Albany, N.Y., September 7—Legislation sponsored by Senator Tom O’Mara (R,C,I-Big Flats), a member of the Senate Agriculture Committee, to modernize the state’s 80-year-old Alcoholic Beverage Control (ABC) Law has been signed into law by Governor Andrew Cuomo.
O’Mara said that the legislation (S8140/A10728) was approved by both houses of the Legislature in June and signed into law by the governor today.
The enactment of the commonsense revisions will enhance and help strengthen the foundations of the Finger Lakes and Southern Tier wine, craft beer, cider and distillery industries, O’Mara said.
“These commonsense steps and regulatory reforms recognize the ongoing need to support and strengthen our world-class wine and craft beverage industries, as well as agriculture, small business and tourism as a whole throughout the Southern Tier and Finger Lakes regions, and statewide,” said O’Mara. “I continue to strongly support these bipartisan efforts to recognize our most vibrant industries and take steps to help them grow, create more jobs and strengthen regional economies through the unlimited economic spin-off opportunities they offer.”
The new law includes expanding the time that alcohol can be sold at on-premises establishments on Sundays, a move which O’Mara has long supported and sponsored legislation to achieve. The current ABC Law strictly prohibits the sale of alcoholic beverages at on-premises establishments before noon on Sunday. Under the new law, Sunday sales for on-premises consumption at restaurants, bars and other establishments will be expanded by changing the statewide opening hours from noon to 10 am. Additionally, the legislation enables these licensees, outside of New York City, to apply for twelve permits annually to sell alcoholic beverages for consumption on the premises on Sundays beginning 8 a.m.
The New York Wine & Grape Foundation estimates the state’s grape, grape juice and wine industry annually generates approximately $5 billion in overall economic benefits to New York.
New York's craft brewing industry already consists of more than 90 breweries, accounts for thousands of jobs and generates more than $200 million of annual economic activity. For more information, visit the Finger Lakes Beer Trail at www.fingerlakesbeertrail.com.
In addition to expanding Sunday sales, the law will:
> Eliminate Burdensome Paperwork Requirements for Craft Manufacturers: At the 2012 Wine, Beer and Spirits Summit, Governor Cuomo ended the State Liquor Authority's policy prohibiting multiple manufacturing licenses at the same location, recognizing the additional burdens this placed, for example, on a small winery that wanted to also make whiskey – including building a separate facility. However, businesses holding multiple licenses must still file paperwork and renewals for each separate license. The agreement combines craft manufacturing licenses into one application to reduce burdensome paperwork for these small businesses;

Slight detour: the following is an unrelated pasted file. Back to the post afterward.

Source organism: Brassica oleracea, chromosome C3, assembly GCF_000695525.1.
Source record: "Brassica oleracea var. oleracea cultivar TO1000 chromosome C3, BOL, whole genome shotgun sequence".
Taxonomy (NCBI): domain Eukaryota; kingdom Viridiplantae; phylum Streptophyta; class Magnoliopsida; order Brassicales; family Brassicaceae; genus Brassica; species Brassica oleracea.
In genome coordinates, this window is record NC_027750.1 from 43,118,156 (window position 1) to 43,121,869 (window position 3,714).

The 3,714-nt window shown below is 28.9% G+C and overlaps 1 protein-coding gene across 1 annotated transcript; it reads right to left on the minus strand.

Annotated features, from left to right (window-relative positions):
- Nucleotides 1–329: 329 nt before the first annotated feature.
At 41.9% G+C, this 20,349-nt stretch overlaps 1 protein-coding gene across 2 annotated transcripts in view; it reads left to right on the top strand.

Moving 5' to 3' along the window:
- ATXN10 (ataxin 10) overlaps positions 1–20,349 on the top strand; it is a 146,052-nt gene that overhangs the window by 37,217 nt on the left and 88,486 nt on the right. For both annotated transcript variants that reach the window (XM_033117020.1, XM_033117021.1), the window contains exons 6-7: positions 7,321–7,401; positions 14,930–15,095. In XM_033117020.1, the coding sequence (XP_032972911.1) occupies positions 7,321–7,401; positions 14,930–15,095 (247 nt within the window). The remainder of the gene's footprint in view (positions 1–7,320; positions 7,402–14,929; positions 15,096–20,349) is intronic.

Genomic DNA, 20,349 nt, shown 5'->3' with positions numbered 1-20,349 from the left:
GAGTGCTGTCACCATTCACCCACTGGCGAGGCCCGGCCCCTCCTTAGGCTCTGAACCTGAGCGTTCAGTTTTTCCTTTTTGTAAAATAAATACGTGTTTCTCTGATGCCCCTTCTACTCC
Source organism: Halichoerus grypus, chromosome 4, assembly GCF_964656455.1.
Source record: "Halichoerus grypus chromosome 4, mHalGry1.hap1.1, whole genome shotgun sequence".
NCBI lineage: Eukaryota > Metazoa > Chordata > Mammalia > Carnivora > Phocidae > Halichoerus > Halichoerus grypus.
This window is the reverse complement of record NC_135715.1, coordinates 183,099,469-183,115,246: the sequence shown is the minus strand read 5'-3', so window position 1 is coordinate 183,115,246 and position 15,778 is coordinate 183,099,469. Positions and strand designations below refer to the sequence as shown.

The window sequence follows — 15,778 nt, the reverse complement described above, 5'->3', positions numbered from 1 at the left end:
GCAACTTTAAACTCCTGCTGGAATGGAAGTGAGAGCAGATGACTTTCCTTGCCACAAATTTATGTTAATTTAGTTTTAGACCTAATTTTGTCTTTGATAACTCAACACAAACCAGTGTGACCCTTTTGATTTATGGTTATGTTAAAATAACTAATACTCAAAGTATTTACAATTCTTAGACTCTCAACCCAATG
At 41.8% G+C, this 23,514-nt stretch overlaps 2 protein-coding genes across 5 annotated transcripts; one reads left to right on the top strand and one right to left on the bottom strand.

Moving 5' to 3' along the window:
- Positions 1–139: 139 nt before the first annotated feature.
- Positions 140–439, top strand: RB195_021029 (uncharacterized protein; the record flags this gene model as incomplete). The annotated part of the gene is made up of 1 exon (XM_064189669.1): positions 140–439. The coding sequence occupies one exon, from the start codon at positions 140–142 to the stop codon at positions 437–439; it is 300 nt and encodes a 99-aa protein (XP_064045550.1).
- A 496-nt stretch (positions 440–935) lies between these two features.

> Authorize the Sale of Wine in Growlers: Current law requires that wine sold at retail for off-premises consumption be kept in their original sealed containers, and consequently, New York wineries are prohibited from filling growlers. This prohibition unduly burdens wineries that can open a container to sell wine for on-premises consumption, or can sell wine for off-premises consumption, but cannot fill a growler to be taken away from the winery. The agreement enacts a common sense change to the law to allow wineries to fill their customer’s growlers. In addition, the agreement authorizes wineries and farm wineries to allow customers to take home partially finished bottles of wine;
> Reduce Fees for Craft Beverage Salespeople: The ABC Law currently requires that any salesperson or solicitor employed by a manufacturer or wholesaler must obtain a solicitor’s permit in addition to a bond. Recognizing the financial hardship imposed by these unnecessary additional fees, the agreement eliminates the fee for a solicitor’s permit for craft manufacturers and removes the bond requirement for all manufacturers.
> Reduced Fees for Small Wholesalers: The primary business of most alcohol beverage wholesalers is selling their products to licensed retailers, such as bars, restaurants and liquor stores. However, there are currently a number of small wholesalers in New York that sell limited number of brands they import directly to large wholesalers for distribution to retailers. Under the current law, these small wholesalers must pay the same amount for their license as their larger counterparts, with costs ranging from $1,460 for a one year beer license to $27,280 for a three year liquor wholesale license. This financial burden often requires these small businesses to make a choice between continuing to hold a New York wholesale license or to relocate their business outside of New York. The agreement amends the ABC Law to create a low-cost “importer’s license” that would be available to wholesalers that sell only to other wholesalers.
> Authorize Gift Wrapping: The agreement allows liquor stores to sell gift wrapping and gift bags to their customers.